Retargeting the management of hypercholesterolemia – focus on evolocumab
Authors Colletti A, Derosa G, Cicero A
Received 7 July 2016
Accepted for publication 15 August 2016
Published 6 September 2016 Volume 2016:12 Pages 1365—1376
Checked for plagiarism Yes
Review by Single anonymous peer review
Peer reviewer comments 3
Editor who approved publication: Professor Garry Walsh
Alessandro Colletti,1 Giuseppe Derosa,2 Arrigo FG Cicero1
1Department of Medical and Surgical Sciences, University of Bologna, Bologna, 2Department of Internal Medicine and Therapeutics, University of Pavia and Policlinico San Matteo Foundation, Pavia, Italy
Abstract: Hypercholesterolemia is one of the main risk factors for atherosclerosis and cardiovascular diseases. The treatment is based on the modification of the diet and lifestyle and if necessary on a pharmacological therapy. The most widely used drugs are the inhibitors of 3-hydroxy-3-methyl-glutaryl coenzyme A reductase (statins); nevertheless, many patients do not reach optimal levels of low-density lipoprotein-cholesterol (LDL-C) even with maximal dosage of statins (eventually associated to ezetimibe) or present side effects, which do not allow them to continue the treatment. Inhibitors of PCSK9 represent a new therapeutic approach for lowering LDL-C. Evolocumab and alirocumab are human monoclonal antibodies, which bind to extracellular PCSK9 and thus interfere with the degradation of low-density lipoprotein receptor. Evolocumab use is approved for the treatment of patients with heterozygous familial hypercholesterolemia (FH) and homozygous FH as an adjunct to diet and maximally tolerated statin therapy or for subjects with clinical atherosclerotic cardiovascular disease who require additional lowering of LDL-C. Phase III clinical trials have demonstrated the effectiveness of evolocumab (140 mg/every 2 weeks or 420 mg/month, via subcutaneous injection) in monotherapy and in combination with statins, in the treatment of patients intolerant to statins or with FH. In monotherapy, it reduces LDL-C by 55%, and its association with statins leads to a reduction of LDL-C by up to 63%–75%. Evolocumab has been demonstrated to be safe and well tolerated. Ongoing clinical trials are assessing the long-term effects of evolocumab on the incidence of cardiovascular risk, safety, and tolerability. This review resumes the available clinical evidence on the efficacy and safety of evolocumab, for which a relatively large amount of clinical data are currently available, and discusses the retargeting of cholesterol-lowering therapy in clinical practice.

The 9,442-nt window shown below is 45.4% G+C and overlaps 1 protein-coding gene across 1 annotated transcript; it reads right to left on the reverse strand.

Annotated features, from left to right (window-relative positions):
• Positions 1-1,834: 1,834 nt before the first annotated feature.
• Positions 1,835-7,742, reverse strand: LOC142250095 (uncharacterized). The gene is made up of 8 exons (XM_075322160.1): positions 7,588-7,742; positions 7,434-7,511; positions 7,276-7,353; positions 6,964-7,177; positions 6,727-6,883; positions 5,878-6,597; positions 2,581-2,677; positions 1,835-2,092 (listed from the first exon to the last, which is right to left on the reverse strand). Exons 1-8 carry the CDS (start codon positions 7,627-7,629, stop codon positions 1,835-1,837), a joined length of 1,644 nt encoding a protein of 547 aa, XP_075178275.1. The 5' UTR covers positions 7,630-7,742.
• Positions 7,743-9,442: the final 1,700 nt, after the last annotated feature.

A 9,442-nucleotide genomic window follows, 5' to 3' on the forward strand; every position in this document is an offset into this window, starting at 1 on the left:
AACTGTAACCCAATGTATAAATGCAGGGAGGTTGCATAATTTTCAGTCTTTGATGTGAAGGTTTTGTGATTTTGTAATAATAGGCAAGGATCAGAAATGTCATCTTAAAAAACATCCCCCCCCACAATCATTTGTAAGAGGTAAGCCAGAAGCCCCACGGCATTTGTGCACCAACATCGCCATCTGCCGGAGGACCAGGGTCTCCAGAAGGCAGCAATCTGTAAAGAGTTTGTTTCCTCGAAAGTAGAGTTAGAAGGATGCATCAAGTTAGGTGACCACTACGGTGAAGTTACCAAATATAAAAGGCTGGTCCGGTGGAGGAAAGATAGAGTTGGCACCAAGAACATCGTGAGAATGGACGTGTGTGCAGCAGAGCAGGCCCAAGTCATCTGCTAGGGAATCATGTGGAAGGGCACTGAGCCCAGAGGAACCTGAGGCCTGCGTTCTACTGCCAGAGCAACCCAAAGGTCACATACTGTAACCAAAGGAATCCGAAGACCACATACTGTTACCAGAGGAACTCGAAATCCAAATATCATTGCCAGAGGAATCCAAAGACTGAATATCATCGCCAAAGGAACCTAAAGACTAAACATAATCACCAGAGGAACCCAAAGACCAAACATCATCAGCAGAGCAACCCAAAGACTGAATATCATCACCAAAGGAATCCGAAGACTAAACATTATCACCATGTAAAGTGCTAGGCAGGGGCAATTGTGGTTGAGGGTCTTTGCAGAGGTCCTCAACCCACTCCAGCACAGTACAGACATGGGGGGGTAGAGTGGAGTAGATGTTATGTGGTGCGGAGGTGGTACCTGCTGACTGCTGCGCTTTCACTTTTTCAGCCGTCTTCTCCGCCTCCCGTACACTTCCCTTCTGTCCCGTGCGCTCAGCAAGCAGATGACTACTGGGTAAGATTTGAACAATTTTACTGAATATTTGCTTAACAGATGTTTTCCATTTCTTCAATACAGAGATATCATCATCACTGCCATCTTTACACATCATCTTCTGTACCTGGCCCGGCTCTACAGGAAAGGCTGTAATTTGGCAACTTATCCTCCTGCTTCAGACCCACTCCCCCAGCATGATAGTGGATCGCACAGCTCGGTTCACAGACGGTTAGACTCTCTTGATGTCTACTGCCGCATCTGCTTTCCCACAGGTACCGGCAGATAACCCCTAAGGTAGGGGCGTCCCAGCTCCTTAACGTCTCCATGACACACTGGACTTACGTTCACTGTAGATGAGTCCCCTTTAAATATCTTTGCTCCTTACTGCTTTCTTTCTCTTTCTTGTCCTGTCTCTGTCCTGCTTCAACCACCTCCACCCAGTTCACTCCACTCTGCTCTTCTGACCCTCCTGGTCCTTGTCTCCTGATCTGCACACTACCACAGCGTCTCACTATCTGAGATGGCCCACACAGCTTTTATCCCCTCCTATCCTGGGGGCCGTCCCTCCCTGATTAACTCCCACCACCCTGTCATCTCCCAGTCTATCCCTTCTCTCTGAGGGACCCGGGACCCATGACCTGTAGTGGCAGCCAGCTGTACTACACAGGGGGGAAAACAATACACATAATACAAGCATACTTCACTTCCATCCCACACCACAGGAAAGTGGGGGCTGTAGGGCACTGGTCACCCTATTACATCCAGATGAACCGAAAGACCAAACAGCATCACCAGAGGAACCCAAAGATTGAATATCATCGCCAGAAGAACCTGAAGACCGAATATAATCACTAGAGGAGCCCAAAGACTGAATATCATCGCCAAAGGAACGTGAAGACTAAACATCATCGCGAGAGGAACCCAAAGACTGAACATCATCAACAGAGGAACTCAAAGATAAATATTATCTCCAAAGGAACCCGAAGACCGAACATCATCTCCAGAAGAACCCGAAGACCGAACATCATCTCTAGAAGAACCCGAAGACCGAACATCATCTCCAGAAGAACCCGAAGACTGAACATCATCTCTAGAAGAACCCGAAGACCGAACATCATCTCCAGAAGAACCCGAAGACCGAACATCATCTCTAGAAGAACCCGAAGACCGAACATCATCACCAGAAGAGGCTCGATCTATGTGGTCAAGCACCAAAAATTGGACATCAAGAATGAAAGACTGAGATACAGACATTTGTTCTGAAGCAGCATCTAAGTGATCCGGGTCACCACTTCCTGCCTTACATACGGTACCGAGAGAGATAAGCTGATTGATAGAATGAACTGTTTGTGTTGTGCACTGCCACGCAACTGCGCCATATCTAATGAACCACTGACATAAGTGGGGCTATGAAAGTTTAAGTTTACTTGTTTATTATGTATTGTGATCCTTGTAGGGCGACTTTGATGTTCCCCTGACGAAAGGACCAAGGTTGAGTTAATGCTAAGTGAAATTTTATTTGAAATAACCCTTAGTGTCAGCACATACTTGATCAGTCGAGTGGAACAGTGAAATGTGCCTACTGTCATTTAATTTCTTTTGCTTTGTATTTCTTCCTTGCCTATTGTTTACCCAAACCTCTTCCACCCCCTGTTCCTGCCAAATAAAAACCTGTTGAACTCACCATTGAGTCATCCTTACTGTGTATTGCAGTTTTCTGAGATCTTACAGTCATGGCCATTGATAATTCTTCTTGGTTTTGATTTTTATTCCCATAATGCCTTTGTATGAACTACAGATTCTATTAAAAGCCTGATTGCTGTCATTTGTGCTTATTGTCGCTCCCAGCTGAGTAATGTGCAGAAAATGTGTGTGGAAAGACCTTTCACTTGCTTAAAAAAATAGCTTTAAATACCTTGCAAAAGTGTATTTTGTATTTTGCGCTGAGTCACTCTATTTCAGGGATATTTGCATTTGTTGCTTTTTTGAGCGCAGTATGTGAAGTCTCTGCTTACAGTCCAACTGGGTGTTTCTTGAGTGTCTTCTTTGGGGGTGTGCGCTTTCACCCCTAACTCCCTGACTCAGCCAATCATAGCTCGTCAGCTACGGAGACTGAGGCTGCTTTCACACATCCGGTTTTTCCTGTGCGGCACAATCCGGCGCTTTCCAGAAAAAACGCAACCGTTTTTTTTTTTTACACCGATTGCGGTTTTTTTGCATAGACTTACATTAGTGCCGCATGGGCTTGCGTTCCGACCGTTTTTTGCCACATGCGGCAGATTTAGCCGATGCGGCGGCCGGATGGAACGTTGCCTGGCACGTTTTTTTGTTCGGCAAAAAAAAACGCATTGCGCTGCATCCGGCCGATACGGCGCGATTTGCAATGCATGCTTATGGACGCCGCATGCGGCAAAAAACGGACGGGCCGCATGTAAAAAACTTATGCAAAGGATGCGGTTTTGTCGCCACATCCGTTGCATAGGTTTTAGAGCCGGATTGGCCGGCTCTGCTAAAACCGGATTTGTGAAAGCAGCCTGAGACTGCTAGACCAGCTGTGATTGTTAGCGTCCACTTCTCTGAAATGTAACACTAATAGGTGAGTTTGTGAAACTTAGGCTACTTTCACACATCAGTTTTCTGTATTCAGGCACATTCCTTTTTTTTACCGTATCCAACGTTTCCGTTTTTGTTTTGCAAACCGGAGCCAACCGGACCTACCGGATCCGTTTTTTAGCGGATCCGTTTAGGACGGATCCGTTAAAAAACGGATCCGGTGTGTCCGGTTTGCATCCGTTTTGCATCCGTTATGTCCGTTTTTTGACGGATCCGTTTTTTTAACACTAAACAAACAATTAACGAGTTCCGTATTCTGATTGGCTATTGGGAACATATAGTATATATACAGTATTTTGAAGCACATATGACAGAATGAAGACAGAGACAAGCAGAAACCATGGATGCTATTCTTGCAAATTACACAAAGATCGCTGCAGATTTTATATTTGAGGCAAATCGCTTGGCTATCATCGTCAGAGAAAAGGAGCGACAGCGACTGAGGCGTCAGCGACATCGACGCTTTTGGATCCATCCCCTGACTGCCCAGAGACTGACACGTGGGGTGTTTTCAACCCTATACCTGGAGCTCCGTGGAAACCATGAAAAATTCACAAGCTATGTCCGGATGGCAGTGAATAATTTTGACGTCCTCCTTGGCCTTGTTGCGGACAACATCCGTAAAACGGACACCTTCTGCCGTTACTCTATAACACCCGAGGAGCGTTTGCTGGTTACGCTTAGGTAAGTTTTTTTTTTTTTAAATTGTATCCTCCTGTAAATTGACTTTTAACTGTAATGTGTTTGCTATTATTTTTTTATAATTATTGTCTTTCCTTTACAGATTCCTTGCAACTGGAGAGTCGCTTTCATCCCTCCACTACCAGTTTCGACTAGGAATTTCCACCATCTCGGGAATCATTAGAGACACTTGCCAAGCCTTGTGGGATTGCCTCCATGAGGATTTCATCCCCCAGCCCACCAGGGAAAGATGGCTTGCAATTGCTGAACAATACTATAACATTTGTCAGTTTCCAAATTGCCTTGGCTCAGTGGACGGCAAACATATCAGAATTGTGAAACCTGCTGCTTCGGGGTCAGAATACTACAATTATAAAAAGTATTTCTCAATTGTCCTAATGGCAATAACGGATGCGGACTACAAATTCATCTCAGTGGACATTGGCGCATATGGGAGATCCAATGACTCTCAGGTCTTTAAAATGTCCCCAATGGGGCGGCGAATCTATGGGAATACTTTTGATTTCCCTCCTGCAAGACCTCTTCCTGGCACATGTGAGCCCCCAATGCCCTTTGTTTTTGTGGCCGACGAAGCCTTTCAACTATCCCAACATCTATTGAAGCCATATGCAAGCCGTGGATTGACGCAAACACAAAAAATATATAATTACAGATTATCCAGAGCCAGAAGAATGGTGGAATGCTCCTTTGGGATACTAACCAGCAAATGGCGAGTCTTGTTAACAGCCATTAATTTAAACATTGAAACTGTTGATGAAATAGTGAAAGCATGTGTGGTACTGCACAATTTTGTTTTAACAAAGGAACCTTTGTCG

Keywords: PCSK9, hyperlipidemia, evolocumab, LDL-C, familial hypercholesterolemia
Current guidelines highlight the importance of maintaining adequate levels of low-density lipoprotein-cholesterol (LDL-C), nonhigh-density lipoprotein-cholesterol (nonHDL-C), and apolipoprotein B100 (ApoB) for the prevention of atherosclerosis and of cardiovascular events,1,2 even if the American College of Cardiology/American Heart Association (ACC/AHA) guidelines do not have a target-focused approach.1 A number of approaches to lower LDL-C have been well studied: these include lifestyle interventions, drugs, and lipid apheresis.
The first recommendation is the lifestyle improvement,2 eventually supported by some effective lipid-lowering nutraceuticals.3 Then, statins are the first drugs suggested,2 and it has been estimated that statins are able to reduce atherosclerotic cardiovascular disease (ASCVD) risk by 15%–37%, but residual 60%–80% risk still remains and a significant part of this risk is probably related to an insufficient reduction of LDL-C.4
The principle causes of the failure of the treatment are high baseline LDL-C levels, poor compliance, and statin-related side effects, such as muscle symptoms, which concern approximately 5%–29% of patients in clinical practice;5,6 moreover, some subjects present a subtherapeutic response to statins or genetic forms of hypercholesterolemia, as familial hypercholesterolemia (FH). This is a major concern because people with FH, which do not have an adequate and effective therapy, have an estimated 13-fold increased risk of cardiovascular events.7 Consequently, new therapies are needed to improve the health and the prospect of life of these patients.